A new report from Bright HR and Professor Sir Cary Cooper on businesses wishing to boost motivation and productivity and reducing absenteeism, tell us to consider more play time and less work time in our stuffy workplaces. He wants office fun. The report points out that young employees that have fun in the workplace, from belly laughs and birthday celebrations to Xboxes and massages, take less sick leave, work harder and are more productive; but not, it seems us fuddy-duddy oldies.
The It Pays to Play study revealed some 79 per cent of school leavers and graduates believe fun at work is important (no s*** Sherlock!), with 44 per cent of this group believing it encourages harder work. Although believing does not necessarily mean “resulting in” more effort, in my mind. And compares this with the 56 per cent of 55 to 60-year-old saying office fun was important to them too, but only a mere 14 per cent believed it would make them more productive.
The report then compares these results with the 56 per cent of 55 to 60-year-olds, saying office fun was important to them too, but only a mere 14 per cent believed it would make them more productive. I guess I’m old…
Other Fun Facts Discovered
- Fun positively affected how many days people took off sick and found that 62 per cent of employees with no sick days in the last three months have had fun at work
- 58% of “no fun” workers had been off sick for 11 or more days, compared to 42 per cent of those who had.
What exactly is Fun at Work?
Whilst not exactly giving a definition of office fun, there are some examples of fun at work and includes:
- Lottery syndicates
- Charity Fundraising
- Fancy dress days
- Board games
- Knitting clubs.
The It Pays to Play report also confirmed that having fun at work is good for your health and wellbeing with those having fun reporting a greater psychological wellbeing in the last three months than those who didn’t.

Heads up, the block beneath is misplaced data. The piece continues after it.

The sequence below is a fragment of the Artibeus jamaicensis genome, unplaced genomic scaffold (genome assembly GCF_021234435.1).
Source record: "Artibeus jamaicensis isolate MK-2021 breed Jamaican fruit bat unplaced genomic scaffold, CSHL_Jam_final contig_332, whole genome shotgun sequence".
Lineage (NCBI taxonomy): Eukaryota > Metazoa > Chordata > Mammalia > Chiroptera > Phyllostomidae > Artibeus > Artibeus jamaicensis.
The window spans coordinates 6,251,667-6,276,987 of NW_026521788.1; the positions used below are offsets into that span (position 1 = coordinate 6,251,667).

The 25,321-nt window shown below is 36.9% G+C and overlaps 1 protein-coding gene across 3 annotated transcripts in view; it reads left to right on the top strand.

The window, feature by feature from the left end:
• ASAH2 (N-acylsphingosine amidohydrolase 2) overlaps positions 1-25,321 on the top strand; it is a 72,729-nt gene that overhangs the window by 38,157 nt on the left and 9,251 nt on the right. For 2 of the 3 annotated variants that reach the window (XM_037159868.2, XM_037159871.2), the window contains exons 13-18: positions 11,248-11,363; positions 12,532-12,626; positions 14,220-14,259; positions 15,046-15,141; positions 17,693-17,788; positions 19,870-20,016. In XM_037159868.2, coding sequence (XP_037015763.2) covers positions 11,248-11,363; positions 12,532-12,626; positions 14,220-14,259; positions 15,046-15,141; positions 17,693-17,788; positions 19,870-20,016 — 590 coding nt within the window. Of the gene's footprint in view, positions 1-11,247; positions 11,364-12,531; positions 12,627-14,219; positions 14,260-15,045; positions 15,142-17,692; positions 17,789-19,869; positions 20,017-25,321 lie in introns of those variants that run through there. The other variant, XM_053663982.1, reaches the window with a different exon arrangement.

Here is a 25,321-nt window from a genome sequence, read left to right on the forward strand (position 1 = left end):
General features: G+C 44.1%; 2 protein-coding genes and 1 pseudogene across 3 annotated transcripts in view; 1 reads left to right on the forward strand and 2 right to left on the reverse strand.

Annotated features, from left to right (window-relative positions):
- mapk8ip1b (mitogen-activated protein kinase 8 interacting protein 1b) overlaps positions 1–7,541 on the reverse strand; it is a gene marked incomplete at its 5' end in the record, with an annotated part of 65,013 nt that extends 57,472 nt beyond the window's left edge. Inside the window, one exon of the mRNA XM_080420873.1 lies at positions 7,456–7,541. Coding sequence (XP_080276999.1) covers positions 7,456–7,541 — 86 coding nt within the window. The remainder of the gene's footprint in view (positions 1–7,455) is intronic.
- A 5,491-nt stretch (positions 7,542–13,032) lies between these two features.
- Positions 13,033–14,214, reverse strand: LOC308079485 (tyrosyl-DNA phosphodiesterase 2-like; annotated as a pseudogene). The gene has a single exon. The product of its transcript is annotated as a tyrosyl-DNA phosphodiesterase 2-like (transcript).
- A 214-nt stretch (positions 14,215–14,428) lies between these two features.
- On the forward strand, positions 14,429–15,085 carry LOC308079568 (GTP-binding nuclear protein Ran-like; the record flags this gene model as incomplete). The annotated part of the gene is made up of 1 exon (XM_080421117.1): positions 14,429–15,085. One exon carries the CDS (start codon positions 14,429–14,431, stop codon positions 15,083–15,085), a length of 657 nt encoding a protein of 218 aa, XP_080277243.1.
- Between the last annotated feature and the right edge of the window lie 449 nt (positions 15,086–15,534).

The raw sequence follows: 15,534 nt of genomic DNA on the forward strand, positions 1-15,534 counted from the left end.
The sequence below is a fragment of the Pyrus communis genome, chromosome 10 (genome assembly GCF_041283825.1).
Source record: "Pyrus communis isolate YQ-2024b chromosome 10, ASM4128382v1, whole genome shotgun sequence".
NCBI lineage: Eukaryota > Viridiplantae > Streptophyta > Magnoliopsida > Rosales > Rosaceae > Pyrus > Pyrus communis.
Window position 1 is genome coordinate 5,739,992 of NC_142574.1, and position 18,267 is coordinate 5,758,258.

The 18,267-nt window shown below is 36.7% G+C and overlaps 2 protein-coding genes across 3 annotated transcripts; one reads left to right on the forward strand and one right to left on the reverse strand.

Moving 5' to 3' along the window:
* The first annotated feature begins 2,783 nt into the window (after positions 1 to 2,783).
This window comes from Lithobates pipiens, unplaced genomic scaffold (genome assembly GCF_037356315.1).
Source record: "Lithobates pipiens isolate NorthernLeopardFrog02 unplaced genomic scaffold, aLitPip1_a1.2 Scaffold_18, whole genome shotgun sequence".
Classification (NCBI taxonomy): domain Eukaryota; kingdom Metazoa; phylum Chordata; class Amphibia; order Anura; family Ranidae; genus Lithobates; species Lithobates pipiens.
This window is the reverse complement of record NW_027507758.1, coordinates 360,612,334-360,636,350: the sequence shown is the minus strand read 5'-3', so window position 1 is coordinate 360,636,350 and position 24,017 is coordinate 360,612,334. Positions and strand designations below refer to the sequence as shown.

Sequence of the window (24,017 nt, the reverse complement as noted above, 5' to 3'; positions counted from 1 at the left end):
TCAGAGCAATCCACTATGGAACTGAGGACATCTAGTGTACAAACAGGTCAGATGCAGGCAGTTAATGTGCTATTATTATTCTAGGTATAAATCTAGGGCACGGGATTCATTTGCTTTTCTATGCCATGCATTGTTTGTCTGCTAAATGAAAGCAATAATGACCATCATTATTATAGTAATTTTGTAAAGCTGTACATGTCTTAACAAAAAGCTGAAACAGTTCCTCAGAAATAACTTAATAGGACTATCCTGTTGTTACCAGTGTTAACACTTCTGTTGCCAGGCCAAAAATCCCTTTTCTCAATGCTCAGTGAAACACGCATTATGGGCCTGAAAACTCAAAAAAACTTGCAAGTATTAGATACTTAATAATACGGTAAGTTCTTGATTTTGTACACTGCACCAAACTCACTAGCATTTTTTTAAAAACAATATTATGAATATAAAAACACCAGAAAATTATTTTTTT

The Top Five Fun Activities
- Dress down Friday (25%)
- Office parties/nights out (21%)
- A pool table (19%)
- An office pet (18%)
- Wellbeing massage days (17%)
Fun Snoozing at Work
My biggest laugh at the academics was at the one who suggested an afternoon nap for everyone, to increase productivity and creativity. The snooze in itself is difficult, I suggest, but having to offer quiet and maybe a sleep pod – will be fraught with perceived health and safety dangers. I cannot believe the Telegraph puts this in the science news section (click here to read full report)
Fun Without an Office
A more realistic report last year by Price Waterhouse and Cooper (PWC) also looked at office life by surveying 10,000 workers and 500 HR professionals globally. They found the traditional 9 – 5 office life is on its way out ‘The future of work: A journey to 2022’. This research commented only 14% of UK workers want to work in a traditional office environment in the future. Whereas one in five people say they want to work in a ‘virtual’ place where they can log on from any site or use collaborative work spaces. Organisations need to prepare themselves for this shift. The research found that a quarter of UK workers believe that traditional employment won’t be around in the future anyway.
Instead, people believe that they will have their own brands and sell their skills to those who need them. They will be working for themselves, where they choose. In my opinion that would be the definition of real fun which, I believe, both young and old could relate to.
The PWC report also reveals that many HR professionals are preparing for this shift towards more portfolio careers, predicting at least 20% of their workforce will be made up of contractors or temporary workers by 2022. I wonder how the office fun element will develop in this group of workers? Or if they will demand afternoon snoozes?
Office Fun Truth
While looking at office fun may be a worthwhile study for those in office environments, I struggle to see how those in manufacturing, construction and many SME’s can even hope to have an office pet or a pool table. We also have the UK’s biggest employer, NHS and shift workers who, on the whole would not be able to take part in the top 5 activities – so it makes me wonder about the value of these types of academic reports. It just seems to be a red herring and way off target from a health and wellbeing perspective for most UK workers.
People’s growing lack of interest in working in an office reflects the growing desire among many workers not to have more office fun, but to have more flexibility and varied challenges by working freelance or as a contractor for a number of organisations.
Office fun may be a factor but a minor one which only academics (working in offices) are really interested in.